Mastering the Art of Conversation
Talking and listening. Pretty cool skills! Can be used for ordering coffee, for small talk, or for intense hour-long conversations on important topics like life, death, love, kittens, and bacon.
And while it’s very rewarding to turn a regular chat into an engaging conversation, it’s too easy to get stuck in small talk. This article contains some ideas on how to get out of the mundane and into the interesting.
Take 5 minutes to read it, then sit down with a human and start talking. Deep conversation guaranteed. Are you game?!
Catch the hooks
Every person exhibits many ‘hooks’ to bite, even before you’ve met them. Hooks are basically little chances for you to start asking for or telling about something. The better you are at catching them, the better you are at both initiating a conversation and keeping one going.
They can be based on appearance, like a funny hat, or on anything else you know or infer about the person. Guessing things can work too, and make for some funny conversations. You could for example ask “So where are you from?”, or say instead “It’s really cold and you’re not shivering, you must be from Antarctica.” You’ll get an answer anyhow, why not a laugh too?
When searching for ‘hooks’, keep in mind that every person has mundane stuff to tell about, like where they live, what they do for work, or how many siblings they have. However, every person also has character traits, has felt emotions, and made life choices. A lot of them. Talking about these nuances is exciting, and key in going from small talk to intense conversations.
For example, you could ask me where I live and what I study, or you could start asking about what quirky character traits I possess and I’d reveal to you how I dress up like a princess every Tuesday eve. (If I feel that you don’t judge me…) Dare to ask the more unusual questions and you will be rewarded.
When in conversation, you can branch off into uncharted conversational territory by talking about a new topic. But the other person might be confused when you first ask “so where you from?” and then start talking about how fluffy your new dog is.
Connecting new topics to the conversation must be done in a natural way, such that the other person is not confused and can stay fully engaged in the conversation. Half of the work is to make it sound natural, and if you do, the topics don’t really have to be that related. (Especially a few drinks in.)
This is quite powerful as it enables you to keep the conversation going indefinitely, and steer the chat towards any topic you want.
People seem to like to listen to compelling stories. And, believe it or not, we can all be storytellers, simply by telling about our own life. Your life doesn’t even have to be extraordinary to yield hours of stories, it’s about telling the story in an interesting way, preferably while showing some emotion—sometimes the storyteller’s outcry is funnier than the story itself.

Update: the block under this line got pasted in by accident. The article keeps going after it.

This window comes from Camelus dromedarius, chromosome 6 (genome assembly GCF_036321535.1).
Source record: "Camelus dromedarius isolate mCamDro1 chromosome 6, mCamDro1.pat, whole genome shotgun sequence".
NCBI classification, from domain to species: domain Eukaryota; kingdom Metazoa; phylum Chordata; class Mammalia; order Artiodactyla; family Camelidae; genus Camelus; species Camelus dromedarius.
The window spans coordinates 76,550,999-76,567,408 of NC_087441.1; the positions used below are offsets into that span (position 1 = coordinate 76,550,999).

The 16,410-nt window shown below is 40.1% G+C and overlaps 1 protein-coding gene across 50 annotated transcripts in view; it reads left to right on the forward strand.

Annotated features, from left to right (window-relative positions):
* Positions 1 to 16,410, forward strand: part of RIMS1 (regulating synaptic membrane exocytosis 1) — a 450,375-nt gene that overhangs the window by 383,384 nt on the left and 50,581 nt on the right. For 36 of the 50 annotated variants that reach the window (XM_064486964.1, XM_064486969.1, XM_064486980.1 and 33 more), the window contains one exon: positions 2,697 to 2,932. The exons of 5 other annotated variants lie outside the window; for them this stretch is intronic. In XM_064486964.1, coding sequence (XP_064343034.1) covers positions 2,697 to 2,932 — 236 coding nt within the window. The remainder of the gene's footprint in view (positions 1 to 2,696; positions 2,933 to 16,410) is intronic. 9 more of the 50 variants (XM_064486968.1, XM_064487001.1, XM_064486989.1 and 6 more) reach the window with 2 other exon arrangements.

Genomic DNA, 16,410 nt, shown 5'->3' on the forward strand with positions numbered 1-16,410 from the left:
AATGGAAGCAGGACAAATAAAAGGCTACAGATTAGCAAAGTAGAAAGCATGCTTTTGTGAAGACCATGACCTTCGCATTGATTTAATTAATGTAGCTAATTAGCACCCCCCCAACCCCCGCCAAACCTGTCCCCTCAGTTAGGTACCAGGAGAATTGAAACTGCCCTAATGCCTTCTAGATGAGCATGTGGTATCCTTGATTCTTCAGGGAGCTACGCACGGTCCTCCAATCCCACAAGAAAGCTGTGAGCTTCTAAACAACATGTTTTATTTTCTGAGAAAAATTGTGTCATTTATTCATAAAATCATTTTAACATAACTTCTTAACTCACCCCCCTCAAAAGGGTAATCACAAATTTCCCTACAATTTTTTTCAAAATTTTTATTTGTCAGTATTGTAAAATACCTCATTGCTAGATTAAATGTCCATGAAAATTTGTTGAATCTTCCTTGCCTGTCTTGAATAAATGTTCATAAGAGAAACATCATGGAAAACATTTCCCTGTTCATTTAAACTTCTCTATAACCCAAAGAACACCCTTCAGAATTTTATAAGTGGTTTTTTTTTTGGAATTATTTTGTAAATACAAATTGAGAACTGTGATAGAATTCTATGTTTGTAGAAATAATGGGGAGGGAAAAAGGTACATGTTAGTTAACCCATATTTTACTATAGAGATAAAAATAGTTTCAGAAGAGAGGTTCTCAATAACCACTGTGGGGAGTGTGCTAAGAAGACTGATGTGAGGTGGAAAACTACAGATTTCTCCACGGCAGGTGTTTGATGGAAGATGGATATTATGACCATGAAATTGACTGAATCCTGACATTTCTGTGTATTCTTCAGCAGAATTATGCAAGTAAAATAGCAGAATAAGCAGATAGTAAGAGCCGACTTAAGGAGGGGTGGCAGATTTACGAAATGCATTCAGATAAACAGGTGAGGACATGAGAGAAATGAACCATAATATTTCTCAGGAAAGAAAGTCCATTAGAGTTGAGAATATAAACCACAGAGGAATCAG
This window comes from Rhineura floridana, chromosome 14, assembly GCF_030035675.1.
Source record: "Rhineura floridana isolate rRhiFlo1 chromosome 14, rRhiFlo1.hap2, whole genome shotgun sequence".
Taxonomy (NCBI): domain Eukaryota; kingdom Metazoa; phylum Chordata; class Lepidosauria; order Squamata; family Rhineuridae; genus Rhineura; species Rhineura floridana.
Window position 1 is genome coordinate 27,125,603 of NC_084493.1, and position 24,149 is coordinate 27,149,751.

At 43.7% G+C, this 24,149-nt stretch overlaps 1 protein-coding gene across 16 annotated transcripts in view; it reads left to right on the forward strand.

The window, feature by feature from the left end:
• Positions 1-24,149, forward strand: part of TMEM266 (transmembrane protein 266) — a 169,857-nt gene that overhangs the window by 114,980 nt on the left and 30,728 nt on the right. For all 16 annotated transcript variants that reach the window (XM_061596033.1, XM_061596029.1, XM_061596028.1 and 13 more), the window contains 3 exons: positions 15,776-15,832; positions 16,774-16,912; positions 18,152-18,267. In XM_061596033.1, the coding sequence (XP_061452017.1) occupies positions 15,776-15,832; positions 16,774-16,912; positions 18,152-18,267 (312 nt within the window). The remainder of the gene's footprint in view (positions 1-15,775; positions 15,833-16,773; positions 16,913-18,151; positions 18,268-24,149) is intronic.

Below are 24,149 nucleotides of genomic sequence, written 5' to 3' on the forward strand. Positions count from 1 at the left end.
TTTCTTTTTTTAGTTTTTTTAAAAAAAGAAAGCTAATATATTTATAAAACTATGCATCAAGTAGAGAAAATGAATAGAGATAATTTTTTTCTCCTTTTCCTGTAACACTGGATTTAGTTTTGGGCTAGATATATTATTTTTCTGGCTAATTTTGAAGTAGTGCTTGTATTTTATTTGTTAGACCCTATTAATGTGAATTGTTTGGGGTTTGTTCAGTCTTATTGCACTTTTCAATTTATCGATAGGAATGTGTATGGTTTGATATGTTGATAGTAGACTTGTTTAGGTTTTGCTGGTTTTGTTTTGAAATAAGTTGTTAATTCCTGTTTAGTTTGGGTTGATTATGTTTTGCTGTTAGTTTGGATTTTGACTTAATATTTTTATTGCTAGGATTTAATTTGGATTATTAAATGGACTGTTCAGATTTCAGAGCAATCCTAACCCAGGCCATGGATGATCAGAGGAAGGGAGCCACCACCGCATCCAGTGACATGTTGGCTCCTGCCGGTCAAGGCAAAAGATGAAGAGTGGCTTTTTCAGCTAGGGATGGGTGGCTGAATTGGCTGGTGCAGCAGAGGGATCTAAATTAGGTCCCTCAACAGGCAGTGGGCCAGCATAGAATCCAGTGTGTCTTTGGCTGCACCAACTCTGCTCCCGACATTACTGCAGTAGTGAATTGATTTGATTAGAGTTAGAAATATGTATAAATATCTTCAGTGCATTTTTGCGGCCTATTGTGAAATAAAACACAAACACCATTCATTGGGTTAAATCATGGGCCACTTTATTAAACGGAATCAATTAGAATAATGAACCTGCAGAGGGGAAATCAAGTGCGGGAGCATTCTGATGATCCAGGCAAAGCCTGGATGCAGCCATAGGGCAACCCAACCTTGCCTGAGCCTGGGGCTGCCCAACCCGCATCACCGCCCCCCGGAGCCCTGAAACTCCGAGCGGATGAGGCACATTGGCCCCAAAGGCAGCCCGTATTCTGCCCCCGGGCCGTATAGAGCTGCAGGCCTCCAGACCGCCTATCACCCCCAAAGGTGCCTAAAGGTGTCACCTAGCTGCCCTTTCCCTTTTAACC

How about the time you tried to cut your own hair, that moment when you were amazed by that epic sunset, or that time you farted in church?
Remember that everyone tells stories in their own way, and that way needs practice to be developed. Give yourself a plus even when the story falls on deaf ears, because there is no practice without failure.
At this point, I can’t help you much more as I usually don’t really have an idea of what I’m doing when I tell stories. But hey, it seems to work, people laugh. Sometimes. When they really can’t stand the awkward silence…
First listen, then tell
In my opinion, the hardest part about conversing is listening. If the other person doesn’t feel listened to, it means he or she isn’t engaged, and no deep conversation will ensue.
That’s why I try to listen and ask questions first, and only then start telling about myself. My method for keeping my mouth shut is quite refined; I order the largest milkshake and start sucking the straw slowly and continuously. Try it yourself, it’s very effective!
Interruption is exciting
Interrupting someone can serve multiple goals: getting to a deeper layer of the story, making a remark, or avoiding falling asleep. If someone’s talking and you’re really losing interest, isn’t it just disrespectful to keep pretending to listen?
It might not be the best time to interrupt when someone is passionately telling a story—indicated by large, sweeping hand movements and strong facial expressions—but otherwise, respectfully interrupting to ask questions or react to funny details is no crime, and can actually serve to spice up a conversation.
Talking with anyone
Sometimes having a great conversation takes no effort at all. Sometimes it does, depending on the person, the mood, and the language barrier.
Truth is, good conversations are all around, waiting to be had. With friends, at work, in the bus, anywhere. A little effort is all it takes.
I think it’s one of the coolest things ever to sit down with a friend or stranger and share stories, laughs, emotions, maybe even make a new friend, and then walk away with a satisfied feeling: you talked to a human. A human being! Go on, close your laptop, find someone to talk with, smile a little, and talk about life and death and bunnies and such.